Students up in arms

Hence, it is no surprise that students, especially from the minority communities that were the beneficiaries of the fellowship are unhappy about the abrupt decision of the government. Nasreen Shah is currently pursuing her Master’s degree at the Jamia Millia Islamia, a Central University in New Delhi. Shah says she was preparing to apply for the fellowship next year, after the completion of her Master’s degree and is distraught by the termination of the scheme.

“The rollback of MANF shows the Centre’s blatant disregard for educational equity. There is a need for mobilisation of conscientious citizens against the attack on education and the dignity of minorities,” Shah tells Media India Group.

Shah is hardly the only student upset over the decision. Various student organisations across India say that terminating the fellowship will affect several Muslim, Sikh, and Christian students who do not come under the other backward classes (OBCs) in various states and hence have no other route to avail of any concession or subsidy to continue their education.

“The attempt to discontinue the MANF must be staunchly resisted by all those who seek to democratize India’s educational system. The decision has come after a series of delays in the disbursal of the fellowship, with scholars recently reporting backlogs of over nine months,” says a statement issued by the Students’ Federation of India (SFI).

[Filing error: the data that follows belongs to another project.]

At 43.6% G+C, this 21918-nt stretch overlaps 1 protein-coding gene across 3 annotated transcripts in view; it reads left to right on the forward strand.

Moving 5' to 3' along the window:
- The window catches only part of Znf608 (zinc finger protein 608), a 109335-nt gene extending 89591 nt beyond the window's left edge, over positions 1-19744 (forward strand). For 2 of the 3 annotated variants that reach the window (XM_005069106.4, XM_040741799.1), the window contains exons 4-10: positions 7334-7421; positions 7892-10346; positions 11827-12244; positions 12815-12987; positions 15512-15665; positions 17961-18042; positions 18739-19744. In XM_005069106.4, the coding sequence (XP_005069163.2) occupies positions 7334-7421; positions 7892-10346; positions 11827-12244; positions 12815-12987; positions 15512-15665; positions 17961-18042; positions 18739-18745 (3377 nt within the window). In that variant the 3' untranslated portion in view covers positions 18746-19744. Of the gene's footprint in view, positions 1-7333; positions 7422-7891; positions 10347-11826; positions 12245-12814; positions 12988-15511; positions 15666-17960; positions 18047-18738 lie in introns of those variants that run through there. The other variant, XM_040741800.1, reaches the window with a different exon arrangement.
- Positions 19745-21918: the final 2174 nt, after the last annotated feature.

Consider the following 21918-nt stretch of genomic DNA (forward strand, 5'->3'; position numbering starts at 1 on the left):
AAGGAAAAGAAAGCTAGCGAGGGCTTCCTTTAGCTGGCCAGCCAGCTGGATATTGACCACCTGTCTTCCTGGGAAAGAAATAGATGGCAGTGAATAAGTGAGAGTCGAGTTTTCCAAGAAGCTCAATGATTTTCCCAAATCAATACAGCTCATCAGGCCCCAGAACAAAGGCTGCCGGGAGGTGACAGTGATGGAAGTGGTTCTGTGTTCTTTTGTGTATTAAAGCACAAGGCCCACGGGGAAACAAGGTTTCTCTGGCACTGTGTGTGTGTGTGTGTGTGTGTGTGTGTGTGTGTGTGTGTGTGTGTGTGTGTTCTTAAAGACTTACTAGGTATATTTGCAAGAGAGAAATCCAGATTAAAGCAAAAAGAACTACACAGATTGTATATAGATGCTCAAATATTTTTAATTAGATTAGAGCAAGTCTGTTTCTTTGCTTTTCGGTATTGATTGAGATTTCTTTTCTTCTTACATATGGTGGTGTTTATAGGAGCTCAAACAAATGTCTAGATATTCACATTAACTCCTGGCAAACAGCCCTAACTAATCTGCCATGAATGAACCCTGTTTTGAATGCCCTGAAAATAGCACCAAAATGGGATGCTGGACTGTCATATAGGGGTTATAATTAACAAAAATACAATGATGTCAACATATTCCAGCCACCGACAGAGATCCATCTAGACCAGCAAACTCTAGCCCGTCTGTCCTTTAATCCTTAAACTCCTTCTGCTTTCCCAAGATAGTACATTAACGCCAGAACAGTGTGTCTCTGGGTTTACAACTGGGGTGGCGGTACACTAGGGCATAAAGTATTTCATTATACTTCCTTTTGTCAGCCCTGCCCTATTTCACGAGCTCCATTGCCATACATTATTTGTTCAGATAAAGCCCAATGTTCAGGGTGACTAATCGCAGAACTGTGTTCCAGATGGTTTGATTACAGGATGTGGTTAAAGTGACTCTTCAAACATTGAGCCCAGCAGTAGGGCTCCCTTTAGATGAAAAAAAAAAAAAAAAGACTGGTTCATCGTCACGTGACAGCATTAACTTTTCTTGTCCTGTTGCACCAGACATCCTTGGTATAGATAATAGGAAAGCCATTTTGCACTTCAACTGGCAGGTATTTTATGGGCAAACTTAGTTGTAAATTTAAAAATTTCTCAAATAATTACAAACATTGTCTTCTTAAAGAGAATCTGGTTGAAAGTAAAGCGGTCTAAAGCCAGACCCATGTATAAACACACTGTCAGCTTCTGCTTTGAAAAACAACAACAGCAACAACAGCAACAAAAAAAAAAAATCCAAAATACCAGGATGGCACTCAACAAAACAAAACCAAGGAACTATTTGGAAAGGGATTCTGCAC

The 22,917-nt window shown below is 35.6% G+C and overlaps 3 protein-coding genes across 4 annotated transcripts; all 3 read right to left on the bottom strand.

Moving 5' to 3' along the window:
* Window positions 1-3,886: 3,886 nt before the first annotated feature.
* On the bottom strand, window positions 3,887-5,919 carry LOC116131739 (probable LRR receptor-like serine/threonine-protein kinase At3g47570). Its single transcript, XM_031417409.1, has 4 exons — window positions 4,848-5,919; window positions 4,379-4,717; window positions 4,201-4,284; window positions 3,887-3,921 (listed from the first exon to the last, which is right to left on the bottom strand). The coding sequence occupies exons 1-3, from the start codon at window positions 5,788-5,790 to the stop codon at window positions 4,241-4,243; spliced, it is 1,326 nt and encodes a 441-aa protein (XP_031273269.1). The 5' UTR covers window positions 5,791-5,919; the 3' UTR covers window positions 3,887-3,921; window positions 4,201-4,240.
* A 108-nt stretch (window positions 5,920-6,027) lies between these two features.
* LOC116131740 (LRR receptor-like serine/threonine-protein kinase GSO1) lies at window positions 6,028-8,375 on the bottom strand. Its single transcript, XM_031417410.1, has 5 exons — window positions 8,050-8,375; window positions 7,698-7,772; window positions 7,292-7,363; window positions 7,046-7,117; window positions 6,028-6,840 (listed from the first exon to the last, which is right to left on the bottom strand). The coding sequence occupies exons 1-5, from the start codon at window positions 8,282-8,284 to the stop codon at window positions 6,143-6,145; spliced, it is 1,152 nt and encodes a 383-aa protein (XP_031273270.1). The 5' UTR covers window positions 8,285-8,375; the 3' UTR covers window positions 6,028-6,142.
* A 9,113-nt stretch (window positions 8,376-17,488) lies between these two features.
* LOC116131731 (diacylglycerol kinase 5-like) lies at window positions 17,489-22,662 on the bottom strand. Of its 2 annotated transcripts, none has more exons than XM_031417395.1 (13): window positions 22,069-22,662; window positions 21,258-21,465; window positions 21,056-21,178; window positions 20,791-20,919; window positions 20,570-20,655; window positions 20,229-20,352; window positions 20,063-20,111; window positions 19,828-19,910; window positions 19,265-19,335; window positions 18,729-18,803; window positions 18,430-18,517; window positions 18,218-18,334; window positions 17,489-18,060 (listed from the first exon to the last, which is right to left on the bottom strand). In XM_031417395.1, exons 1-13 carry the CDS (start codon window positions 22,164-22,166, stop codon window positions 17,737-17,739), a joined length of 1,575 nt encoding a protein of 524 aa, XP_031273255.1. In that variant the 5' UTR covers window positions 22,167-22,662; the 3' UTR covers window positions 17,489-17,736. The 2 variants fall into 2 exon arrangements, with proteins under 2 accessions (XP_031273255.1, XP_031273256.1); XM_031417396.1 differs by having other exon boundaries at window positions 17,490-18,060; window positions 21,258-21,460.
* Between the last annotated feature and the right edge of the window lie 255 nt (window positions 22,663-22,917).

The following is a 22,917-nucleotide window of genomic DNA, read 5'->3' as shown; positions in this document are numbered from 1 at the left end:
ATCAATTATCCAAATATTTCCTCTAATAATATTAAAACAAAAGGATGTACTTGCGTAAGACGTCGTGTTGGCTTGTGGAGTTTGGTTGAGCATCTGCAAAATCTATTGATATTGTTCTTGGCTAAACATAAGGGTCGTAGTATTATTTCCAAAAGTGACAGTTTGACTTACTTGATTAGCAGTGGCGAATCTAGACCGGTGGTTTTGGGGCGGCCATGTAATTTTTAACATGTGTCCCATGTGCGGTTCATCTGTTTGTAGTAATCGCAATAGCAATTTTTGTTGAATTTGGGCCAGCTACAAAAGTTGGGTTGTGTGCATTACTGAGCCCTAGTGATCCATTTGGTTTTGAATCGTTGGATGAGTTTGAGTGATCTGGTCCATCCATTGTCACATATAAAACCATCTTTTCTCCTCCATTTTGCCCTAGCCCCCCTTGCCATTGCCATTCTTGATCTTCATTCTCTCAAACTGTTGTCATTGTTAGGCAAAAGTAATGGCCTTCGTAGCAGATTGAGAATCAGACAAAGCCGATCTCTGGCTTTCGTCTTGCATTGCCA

“The decision of the Centre to discontinue MANF is an extension of the Modi government’s anti-minority agenda. The Centre has been neglecting the educational sector of minority and backward sections,” N S Abdul Hameed, President of the National Students Union of India (NSUI), Jamia Millia Islamia tells Media India Group.

“The Centre says that minority students are covered under other fellowships. But without MANF, scholars from minority communities who don’t come under Other Backward Classes (OBC), Schedule Castes (SC), or Schedule Tribes (ST) cannot avail of any other fellowships,” Hameed adds.

It is not just the minority community students who are upset about the Centre’s decision. Raman Prasad is a Master’s student of Political Science at Jawaharlal Nehru University in New Delhi. Though being a Hindu he did not qualify for the fellowship, Prasad says he is upset about the impact that its cancellation can have on the potential beneficiaries.